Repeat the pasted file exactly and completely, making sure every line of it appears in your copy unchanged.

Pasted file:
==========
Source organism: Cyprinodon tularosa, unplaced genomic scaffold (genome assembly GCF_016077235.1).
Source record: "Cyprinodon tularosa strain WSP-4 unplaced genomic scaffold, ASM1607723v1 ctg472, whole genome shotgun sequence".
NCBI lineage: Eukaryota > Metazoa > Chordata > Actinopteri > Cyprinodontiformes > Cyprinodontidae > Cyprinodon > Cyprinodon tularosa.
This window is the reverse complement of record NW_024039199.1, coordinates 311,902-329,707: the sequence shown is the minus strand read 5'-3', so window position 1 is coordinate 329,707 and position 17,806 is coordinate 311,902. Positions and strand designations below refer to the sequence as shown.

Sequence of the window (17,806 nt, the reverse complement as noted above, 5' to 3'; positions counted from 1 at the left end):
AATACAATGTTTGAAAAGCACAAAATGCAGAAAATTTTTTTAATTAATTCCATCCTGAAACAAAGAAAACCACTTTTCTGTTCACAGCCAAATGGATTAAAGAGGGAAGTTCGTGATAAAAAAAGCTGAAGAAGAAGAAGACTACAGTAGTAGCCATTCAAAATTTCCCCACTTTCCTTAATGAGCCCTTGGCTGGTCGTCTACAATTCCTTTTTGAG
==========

Source organism: Cyprinodon tularosa, unplaced genomic scaffold (genome assembly GCF_016077235.1).
Source record: "Cyprinodon tularosa strain WSP-4 unplaced genomic scaffold, ASM1607723v1 ctg472, whole genome shotgun sequence".
NCBI lineage: Eukaryota > Metazoa > Chordata > Actinopteri > Cyprinodontiformes > Cyprinodontidae > Cyprinodon > Cyprinodon tularosa.
This window is the reverse complement of record NW_024039199.1, coordinates 311,902-329,707: the sequence shown is the minus strand read 5'-3', so window position 1 is coordinate 329,707 and position 17,806 is coordinate 311,902. Positions and strand designations below refer to the sequence as shown.

Sequence of the window (17,806 nt, the reverse complement as noted above, 5' to 3'; positions counted from 1 at the left end):
AATACAATGTTTGAAAAGCACAAAATGCAGAAAATTTTTTTAATTAATTCCATCCTGAAACAAAGAAAACCACTTTTCTGTTCACAGCCAAATGGATTAAAGAGGGAAGTTCGTGATAAAAAAAGCTGAAGAAGAAGAAGACTACAGTAGTAGCCATTCAAAATTTCCCCACTTTCCTTAATGAGCCCTTGGCTGGTCGTCTACAATTCCTTTTTGAG